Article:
pompous

adjective

pomp·​ous ˈpäm-pəs How to pronounce pompous (audio)
1
: excessively elevated or ornate
pompous rhetoric
2
: having or exhibiting self-importance : arrogant
a pompous politician
3
: relating to or suggestive of pomp or splendor : magnificent
pompously adverb
pompousness noun

Examples of pompous in a Sentence

So as the pictures of flooded shanties flicker by on cable news, uptight neatnik Midwestern Lutherans and sensitive northeastern urban sophisticates and pompous media grandees on both coasts express shock at the unexpected squalor of the poverty and bafflement over the slovenly corruption of the civic institutions. Rob Long, National Review, 26 Sept. 2005
President Warren Harding was an orator, but his bloviations were an army of pompous phrases moving across the landscape in search of an idea. Harold Evans, New York Times Book Review, 11 Nov. 2001
She never allowed her spirit to become, as, say, Henry Adams did, curdled by long exposure to Washington's tawdry and pompous aspects. George F. Will, Newsweek, 24 May 1999
She found it difficult to talk about her achievements without sounding pompous. the pompous waiter served us in the manner of a person doing some poor soul a great favor
Recent Examples on the Web This pompous behavior is a textbook trait of NPD.1 6. Catherine Dibenedetto, Health, 19 Mar. 2024 Johnson crafted a subtle gesture of self-love — not pompous or vain, but simple and resolute. Entertainment & Arts The Huntington was gifted four major paintings this year. Christopher Knight, Los Angeles Times, 1 Mar. 2024 If the dominant Spaniards of The Betrothed are unjust, self-interested, and pompous, few of the Italians — including churchmen — are any better. David Harsanyi, National Review, 25 Jan. 2024 One of the most memorable chapters epitomizes her detestation for the ultra-wealthy and pompous intellectuals who rushed to rationalize her work. Carlos Aguilar, Variety, 20 Jan. 2024 There were pompous society dowagers with melting faces, young beauties with speckled dresses, unexpected sphinxes and nature spirits. Will Heinrich, New York Times, 6 Feb. 2024 To the Rio waterfront, for one, where the pompous Nigel (Jemaine Clement) is quoting Shakespeare, decrying the carnival sideshow he’s chained to and deflecting the unwanted attention of his terribly annoying, terribly adoring fan, Gabi. Miami Staff, Miami Herald, 30 Jan. 2024 In the aforementioned Halloween episode, Ted and Blaire end up at the home of Claire’s pompous English professor (Josh Stamberg). Chris Vognar, Rolling Stone, 11 Jan. 2024 But what makes Babbitt a Babbitt is his pompous hypocrisy. Charles McNulty, Los Angeles Times, 5 Dec. 2023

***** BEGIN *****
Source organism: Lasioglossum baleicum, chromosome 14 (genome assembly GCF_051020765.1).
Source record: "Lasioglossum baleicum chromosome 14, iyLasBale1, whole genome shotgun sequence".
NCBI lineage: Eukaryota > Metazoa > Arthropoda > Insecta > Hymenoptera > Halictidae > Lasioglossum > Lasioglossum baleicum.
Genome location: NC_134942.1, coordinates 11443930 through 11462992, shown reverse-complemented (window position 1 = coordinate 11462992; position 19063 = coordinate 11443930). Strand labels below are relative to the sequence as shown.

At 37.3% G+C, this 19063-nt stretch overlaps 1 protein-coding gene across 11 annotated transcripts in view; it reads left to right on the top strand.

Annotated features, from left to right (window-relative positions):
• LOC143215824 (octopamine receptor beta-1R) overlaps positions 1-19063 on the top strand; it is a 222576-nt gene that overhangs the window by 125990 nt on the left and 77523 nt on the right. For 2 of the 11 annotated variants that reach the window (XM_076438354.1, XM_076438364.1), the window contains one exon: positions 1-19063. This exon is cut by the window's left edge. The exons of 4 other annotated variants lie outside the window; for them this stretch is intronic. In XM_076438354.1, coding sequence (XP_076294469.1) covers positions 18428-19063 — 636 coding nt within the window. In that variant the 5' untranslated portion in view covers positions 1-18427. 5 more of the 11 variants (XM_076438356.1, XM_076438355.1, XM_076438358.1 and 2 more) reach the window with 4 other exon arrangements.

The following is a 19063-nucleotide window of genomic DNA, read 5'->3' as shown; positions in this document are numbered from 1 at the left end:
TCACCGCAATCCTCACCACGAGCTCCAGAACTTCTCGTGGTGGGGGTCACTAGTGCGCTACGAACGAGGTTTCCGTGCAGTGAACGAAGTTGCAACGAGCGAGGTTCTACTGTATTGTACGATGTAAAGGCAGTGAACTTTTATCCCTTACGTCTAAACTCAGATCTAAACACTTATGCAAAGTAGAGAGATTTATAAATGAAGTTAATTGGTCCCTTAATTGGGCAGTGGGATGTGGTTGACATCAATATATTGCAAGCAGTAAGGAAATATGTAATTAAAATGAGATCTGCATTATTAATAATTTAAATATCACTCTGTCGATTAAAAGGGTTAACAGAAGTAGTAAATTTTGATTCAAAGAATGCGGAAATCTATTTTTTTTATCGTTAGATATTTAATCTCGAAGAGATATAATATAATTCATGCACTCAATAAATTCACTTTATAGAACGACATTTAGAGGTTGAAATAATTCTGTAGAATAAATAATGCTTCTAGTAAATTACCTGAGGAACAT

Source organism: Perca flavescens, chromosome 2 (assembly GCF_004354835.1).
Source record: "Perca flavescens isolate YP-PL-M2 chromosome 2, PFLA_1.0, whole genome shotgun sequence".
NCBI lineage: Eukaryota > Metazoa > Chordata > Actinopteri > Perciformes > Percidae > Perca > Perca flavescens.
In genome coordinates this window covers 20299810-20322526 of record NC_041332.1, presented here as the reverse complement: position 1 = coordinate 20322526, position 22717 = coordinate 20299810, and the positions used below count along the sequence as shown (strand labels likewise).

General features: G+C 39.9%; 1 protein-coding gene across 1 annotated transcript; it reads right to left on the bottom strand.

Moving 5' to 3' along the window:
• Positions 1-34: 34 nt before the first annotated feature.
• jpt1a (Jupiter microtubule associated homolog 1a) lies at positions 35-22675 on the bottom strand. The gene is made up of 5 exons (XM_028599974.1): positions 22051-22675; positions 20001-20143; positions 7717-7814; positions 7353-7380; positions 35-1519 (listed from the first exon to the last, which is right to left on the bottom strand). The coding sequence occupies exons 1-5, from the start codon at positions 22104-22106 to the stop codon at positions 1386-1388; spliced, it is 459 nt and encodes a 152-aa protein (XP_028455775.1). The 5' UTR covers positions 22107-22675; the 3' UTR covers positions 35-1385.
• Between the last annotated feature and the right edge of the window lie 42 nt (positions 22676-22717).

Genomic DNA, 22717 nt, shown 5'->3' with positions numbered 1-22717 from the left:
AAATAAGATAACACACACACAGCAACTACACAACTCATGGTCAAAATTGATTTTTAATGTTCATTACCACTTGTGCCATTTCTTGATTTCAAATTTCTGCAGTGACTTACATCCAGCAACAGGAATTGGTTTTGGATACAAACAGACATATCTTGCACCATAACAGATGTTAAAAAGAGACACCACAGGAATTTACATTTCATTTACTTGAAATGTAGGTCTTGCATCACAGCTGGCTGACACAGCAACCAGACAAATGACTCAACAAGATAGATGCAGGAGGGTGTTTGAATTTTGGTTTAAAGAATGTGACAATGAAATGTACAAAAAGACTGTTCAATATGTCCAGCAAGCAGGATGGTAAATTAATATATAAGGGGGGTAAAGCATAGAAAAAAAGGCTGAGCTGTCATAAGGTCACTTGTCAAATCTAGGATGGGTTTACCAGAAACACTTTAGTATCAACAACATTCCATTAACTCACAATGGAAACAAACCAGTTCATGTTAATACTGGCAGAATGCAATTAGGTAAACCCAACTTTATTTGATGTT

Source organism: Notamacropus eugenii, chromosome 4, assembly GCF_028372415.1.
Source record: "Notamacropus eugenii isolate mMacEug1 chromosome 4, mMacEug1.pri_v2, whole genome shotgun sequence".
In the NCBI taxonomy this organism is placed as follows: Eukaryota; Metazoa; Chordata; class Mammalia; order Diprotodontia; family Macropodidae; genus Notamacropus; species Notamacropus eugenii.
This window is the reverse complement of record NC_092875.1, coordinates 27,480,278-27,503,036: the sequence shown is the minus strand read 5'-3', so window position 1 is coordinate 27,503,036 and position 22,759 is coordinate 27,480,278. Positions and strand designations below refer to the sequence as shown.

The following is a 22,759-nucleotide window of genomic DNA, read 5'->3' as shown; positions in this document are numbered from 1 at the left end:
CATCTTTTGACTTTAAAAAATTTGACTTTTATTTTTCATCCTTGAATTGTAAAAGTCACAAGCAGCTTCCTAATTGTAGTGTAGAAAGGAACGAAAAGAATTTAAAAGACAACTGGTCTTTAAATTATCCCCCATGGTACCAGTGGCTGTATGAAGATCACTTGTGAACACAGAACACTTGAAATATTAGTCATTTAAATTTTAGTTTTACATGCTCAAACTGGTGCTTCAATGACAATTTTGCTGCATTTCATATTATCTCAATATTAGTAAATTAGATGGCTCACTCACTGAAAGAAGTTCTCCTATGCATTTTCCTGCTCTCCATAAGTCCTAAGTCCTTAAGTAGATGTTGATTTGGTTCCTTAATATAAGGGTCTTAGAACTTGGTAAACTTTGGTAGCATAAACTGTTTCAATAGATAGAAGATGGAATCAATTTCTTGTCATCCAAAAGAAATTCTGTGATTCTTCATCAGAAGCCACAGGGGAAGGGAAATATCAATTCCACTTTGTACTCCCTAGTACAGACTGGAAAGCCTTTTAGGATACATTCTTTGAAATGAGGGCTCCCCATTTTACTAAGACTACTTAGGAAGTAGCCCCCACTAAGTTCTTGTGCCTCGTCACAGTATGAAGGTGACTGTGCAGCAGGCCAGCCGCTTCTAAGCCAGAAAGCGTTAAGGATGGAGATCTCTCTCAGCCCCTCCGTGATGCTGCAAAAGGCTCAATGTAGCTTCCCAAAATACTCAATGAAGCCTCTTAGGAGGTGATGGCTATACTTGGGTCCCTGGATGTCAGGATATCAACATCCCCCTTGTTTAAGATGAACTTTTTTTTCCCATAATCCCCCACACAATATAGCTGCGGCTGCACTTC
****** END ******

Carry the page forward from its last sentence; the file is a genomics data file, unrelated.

These examples are programmatically compiled from various online sources to illustrate current usage of the word 'pompous.' Any opinions expressed in the examples do not represent those of Merriam-Webster or its editors. Send us feedback about these examples.

Word History

Etymology

see pomp

First Known Use

15th century, in the meaning defined at sense 1

Time Traveler
The first known use of pompous was in the 15th century

Dictionary Entries Near pompous

Cite this Entry

“Pompous.” Merriam-Webster.com Dictionary, Merriam-Webster, https://www.merriam-webster.com/dictionary/pompous. Accessed 16 Apr. 2024.

Kids Definition

pompous

adjective
pomp·​ous ˈpäm-pəs How to pronounce pompous (audio)
1
: making a show of importance or dignity
a pompous manner
2
: having an overly high opinion of one's importance
a pompous politician
pompously adverb
pompousness noun

More from Merriam-Webster on pompous

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